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If a patient came to my clinic and asked if it’s OK to smoke marijuana, I would explain why it’s a poor decision for their health. However, on Nov. 8, I will vote yes on Question 4 to legalize recreational marijuana in Massachusetts.
This is because I have seen a much more frightening public health crisis up close: the devastating effects of mass incarceration for drug offenses. Rising prison populations constitute a major threat to public health and I believe the costs of incarceration for patients and communities simply outweigh the dangers of marijuana.
The current discussion among medical professionals has focused largely on the direct medical harms of marijuana, including youth addiction and cognition, and select public health issues, such as drugged driving and traffic deaths. Most doctors will justifiably tell you that these effects are significant.
But I would argue that we must consider another medical issue: Working at jails across the state, I have seen that those who are arrested for drug offenses often suffer from concurrent medical and psychiatric conditions that are exacerbated by inadequate correctional health care.
This summer, I met a young man my own age — 26 — in a Boston jail. He was arrested for possession of a quantity of marijuana just above the legal limit. Despite decriminalization in Massachusetts, possession for greater than one ounce still carries a six-month sentence and two years for subsequent offenses.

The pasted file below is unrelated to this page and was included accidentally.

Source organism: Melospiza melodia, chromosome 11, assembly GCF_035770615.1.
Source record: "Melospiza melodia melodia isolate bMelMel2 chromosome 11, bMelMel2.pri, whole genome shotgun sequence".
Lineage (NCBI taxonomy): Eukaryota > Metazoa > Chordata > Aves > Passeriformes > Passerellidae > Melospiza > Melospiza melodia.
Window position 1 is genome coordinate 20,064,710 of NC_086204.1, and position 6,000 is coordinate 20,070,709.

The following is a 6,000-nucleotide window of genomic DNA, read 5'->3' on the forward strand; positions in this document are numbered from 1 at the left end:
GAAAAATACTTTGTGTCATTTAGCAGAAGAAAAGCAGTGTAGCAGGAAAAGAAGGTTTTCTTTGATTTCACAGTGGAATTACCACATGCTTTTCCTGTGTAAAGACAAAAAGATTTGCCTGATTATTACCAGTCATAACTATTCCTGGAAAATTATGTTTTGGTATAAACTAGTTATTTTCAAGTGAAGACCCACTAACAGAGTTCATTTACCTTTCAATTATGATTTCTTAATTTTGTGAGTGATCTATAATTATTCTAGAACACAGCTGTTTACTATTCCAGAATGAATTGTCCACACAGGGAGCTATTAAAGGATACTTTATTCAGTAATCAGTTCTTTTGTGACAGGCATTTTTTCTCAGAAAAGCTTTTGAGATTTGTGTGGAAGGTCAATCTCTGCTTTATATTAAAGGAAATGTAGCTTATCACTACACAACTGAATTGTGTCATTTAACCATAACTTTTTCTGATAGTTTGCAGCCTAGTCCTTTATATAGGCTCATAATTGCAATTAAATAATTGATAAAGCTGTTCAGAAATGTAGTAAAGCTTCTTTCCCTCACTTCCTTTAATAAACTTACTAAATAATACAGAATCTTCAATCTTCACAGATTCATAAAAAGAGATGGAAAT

He had bipolar disorder and had not received his psychiatric meds for the five days since his arrest. He suffered from chronic pain, stemming from an old gunshot wound to his abdomen, and had only received ibuprofen. When I examined him, he was spiraling into a depressive episode and in uncontrolled pain. To make matters worse, his public attorney was on vacation and he was unable to afford his bail, meaning he would be jailed for at least a few more weeks.
His case showed me that conviction rates alone are insufficient to capture the severe health and emotional effects of churning young adults through the state correctional system. Physicians and public health advocates must consider the health consequences for those impacted by drug policy at each step of the process: targeting and arrest by law enforcement, pretrial detention, imprisonment and broader community implications.
These health harms are particularly likely to affect people of color. We know that minority groups have a higher rate of arrest, prosecution and incarceration for marijuana possession. The ACLU recently found that African-Americans in Massachusetts were more than three times more likely to be arrested for pot than white people -- a ratio that's higher than the national average. Despite the decriminalization of small amounts of marijuana in 2008, this racial disparity persists.
In 2014, there were over 1,600 arrests for marijuana in Massachusetts, admittedly a significant reduction since decriminalization. Yet each of these arrests represents an encounter with law enforcement and detention for an individual. Publicly available data are sparse for how many people in Massachusetts prisons were actually convicted for marijuana. But we do know that nationwide, they number roughly 40,000. We also know that for many defendants, having prior charges for marijuana can lengthen sentencing for other crimes or account for parole violations.